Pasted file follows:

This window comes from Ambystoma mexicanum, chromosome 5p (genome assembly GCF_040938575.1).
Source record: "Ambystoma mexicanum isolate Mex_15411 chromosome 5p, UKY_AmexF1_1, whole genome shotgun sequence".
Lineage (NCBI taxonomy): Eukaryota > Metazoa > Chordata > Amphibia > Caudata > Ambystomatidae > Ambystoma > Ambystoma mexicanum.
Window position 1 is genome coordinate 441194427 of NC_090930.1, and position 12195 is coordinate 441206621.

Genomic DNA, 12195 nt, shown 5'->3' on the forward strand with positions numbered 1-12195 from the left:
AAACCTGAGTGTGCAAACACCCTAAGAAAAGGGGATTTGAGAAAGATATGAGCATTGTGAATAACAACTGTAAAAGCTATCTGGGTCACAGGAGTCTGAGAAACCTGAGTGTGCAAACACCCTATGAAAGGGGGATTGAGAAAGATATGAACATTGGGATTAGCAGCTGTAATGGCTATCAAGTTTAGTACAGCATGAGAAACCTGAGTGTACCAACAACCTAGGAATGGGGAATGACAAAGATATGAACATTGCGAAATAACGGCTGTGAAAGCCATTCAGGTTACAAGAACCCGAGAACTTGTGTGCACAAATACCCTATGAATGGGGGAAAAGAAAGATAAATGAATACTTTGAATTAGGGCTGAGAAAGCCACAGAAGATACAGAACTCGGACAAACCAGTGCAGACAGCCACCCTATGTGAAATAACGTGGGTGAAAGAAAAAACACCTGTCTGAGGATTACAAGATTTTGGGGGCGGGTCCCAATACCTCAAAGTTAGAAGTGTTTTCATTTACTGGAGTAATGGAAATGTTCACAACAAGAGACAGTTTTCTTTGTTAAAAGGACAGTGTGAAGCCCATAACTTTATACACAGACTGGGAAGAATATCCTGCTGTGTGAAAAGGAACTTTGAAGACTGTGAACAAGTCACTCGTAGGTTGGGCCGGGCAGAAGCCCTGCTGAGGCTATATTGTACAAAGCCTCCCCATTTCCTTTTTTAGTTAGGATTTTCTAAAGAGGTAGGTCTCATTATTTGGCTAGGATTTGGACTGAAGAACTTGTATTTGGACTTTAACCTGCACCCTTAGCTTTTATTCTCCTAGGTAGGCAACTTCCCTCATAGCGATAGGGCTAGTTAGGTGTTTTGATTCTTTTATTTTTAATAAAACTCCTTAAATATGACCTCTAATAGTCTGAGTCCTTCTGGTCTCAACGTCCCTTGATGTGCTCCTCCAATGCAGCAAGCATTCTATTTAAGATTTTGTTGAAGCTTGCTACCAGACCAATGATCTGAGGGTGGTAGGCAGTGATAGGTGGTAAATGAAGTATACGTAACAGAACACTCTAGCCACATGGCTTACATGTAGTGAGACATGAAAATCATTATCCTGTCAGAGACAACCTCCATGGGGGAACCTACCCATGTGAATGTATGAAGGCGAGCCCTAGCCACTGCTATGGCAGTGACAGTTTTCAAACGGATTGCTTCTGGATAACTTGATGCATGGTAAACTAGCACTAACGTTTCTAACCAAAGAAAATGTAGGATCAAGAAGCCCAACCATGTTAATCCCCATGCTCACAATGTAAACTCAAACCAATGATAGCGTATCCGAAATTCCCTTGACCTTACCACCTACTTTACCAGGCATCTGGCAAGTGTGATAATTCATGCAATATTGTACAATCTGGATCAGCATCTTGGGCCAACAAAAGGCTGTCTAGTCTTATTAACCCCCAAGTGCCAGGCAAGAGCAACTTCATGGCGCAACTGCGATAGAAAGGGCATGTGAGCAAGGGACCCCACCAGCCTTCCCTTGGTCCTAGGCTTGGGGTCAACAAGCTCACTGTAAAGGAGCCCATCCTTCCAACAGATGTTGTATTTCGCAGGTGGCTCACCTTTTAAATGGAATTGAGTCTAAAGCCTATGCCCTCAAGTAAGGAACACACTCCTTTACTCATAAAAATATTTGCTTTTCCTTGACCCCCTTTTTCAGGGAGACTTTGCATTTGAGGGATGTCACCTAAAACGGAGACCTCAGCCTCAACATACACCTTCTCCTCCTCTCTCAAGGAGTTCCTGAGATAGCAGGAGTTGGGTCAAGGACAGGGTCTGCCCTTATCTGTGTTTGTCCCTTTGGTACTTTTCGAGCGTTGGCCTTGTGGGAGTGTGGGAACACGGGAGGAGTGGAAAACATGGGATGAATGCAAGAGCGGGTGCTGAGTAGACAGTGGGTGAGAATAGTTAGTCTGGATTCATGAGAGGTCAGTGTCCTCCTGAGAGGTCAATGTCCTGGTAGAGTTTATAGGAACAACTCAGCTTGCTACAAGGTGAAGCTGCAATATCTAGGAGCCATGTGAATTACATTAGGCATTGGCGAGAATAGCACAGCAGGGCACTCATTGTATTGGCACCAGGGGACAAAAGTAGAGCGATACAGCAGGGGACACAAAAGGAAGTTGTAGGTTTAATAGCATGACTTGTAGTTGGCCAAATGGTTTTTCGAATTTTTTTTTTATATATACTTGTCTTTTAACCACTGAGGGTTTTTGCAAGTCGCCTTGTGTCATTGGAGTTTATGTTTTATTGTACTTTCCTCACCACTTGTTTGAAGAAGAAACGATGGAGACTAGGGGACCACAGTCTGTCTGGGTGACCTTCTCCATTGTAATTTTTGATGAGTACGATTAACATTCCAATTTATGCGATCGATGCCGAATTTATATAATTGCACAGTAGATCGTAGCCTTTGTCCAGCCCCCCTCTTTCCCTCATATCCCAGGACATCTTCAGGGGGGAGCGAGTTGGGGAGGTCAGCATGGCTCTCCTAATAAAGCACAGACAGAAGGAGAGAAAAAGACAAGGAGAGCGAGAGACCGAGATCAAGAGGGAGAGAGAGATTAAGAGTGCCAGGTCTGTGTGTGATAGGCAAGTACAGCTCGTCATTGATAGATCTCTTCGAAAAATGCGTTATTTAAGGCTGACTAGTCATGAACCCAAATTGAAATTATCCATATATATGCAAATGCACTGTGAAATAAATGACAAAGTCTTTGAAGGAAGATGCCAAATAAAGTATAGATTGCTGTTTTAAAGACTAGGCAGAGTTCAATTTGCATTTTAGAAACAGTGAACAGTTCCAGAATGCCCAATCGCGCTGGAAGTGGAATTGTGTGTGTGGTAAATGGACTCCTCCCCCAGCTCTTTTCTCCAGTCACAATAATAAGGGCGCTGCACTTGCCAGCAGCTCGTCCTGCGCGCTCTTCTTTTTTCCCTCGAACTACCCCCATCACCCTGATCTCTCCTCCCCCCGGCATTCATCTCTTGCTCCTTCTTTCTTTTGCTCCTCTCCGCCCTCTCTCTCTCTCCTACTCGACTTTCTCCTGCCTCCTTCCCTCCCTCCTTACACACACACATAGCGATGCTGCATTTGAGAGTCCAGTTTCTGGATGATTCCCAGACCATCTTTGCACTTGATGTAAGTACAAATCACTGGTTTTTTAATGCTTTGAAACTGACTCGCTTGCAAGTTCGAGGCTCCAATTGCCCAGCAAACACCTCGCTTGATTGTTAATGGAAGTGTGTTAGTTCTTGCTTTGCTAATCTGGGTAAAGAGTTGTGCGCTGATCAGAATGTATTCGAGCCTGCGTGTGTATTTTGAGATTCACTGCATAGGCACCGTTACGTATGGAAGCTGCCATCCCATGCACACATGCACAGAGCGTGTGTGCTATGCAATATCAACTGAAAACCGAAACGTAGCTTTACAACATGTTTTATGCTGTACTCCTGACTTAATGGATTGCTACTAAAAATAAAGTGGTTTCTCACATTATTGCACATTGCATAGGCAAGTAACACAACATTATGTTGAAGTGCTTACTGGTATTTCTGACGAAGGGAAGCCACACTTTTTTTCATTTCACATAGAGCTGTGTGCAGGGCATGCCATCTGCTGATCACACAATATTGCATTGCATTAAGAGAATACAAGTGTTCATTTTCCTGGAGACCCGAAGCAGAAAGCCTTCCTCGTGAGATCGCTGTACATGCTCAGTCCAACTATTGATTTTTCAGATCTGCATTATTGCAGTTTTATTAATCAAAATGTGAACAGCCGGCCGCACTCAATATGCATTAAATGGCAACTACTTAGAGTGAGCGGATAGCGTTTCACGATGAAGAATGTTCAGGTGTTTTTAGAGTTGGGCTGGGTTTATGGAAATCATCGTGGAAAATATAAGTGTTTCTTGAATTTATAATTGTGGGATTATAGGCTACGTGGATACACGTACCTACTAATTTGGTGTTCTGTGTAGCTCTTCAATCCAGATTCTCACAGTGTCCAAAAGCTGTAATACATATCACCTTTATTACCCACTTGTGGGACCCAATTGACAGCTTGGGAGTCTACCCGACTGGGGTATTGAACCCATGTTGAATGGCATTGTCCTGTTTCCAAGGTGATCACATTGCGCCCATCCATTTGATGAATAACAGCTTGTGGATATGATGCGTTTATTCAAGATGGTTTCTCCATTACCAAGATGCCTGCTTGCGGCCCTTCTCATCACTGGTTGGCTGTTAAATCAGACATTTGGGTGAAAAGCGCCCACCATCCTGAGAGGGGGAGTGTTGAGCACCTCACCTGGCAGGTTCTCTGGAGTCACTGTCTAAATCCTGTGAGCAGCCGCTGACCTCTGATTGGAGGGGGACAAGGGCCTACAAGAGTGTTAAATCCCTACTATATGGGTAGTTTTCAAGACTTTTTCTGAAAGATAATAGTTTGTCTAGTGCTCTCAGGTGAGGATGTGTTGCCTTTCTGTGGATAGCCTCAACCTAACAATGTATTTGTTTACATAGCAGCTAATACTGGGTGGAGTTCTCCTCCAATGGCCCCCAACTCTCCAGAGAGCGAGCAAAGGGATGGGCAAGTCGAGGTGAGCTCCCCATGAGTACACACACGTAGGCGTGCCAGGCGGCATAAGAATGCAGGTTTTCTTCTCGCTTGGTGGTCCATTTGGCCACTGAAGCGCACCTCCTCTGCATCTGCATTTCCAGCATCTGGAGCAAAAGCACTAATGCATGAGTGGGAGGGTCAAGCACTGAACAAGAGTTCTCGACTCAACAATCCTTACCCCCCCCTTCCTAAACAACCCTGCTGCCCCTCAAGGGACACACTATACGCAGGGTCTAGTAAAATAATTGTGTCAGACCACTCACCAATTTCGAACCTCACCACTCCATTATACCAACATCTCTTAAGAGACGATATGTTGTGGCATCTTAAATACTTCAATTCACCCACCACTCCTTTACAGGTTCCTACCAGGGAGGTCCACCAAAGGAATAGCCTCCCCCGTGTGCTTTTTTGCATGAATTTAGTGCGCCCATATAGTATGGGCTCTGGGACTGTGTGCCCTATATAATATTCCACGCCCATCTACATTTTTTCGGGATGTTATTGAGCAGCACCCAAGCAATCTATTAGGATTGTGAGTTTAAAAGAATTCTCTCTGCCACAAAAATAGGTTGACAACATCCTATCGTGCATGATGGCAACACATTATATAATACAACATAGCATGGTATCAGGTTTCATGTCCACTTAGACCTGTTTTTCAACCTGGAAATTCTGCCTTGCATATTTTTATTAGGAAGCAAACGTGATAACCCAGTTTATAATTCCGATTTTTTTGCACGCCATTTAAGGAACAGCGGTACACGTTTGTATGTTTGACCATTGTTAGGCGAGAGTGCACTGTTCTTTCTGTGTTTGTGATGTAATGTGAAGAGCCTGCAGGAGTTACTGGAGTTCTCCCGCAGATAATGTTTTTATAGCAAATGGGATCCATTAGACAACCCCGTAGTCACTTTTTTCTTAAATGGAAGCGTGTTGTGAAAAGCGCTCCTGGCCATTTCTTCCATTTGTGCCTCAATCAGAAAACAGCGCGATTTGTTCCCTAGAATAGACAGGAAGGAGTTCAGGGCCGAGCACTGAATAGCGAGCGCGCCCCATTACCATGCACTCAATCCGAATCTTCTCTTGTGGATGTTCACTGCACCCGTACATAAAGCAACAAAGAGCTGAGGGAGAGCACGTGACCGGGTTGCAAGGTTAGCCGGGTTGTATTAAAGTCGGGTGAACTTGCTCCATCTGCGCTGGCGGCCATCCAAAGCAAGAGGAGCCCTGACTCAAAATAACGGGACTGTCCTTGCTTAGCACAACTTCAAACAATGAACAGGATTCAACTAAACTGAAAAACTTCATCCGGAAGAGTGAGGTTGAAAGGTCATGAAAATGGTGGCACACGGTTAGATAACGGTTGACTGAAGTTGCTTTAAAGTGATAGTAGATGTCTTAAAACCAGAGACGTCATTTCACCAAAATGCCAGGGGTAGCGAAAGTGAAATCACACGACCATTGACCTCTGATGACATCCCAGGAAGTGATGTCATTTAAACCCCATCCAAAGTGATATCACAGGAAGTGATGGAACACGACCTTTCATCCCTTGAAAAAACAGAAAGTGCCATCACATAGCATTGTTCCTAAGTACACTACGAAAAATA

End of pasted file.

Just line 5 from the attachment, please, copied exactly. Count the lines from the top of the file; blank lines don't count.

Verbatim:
Genomic DNA, 12195 nt, shown 5'->3' on the forward strand with positions numbered 1-12195 from the left: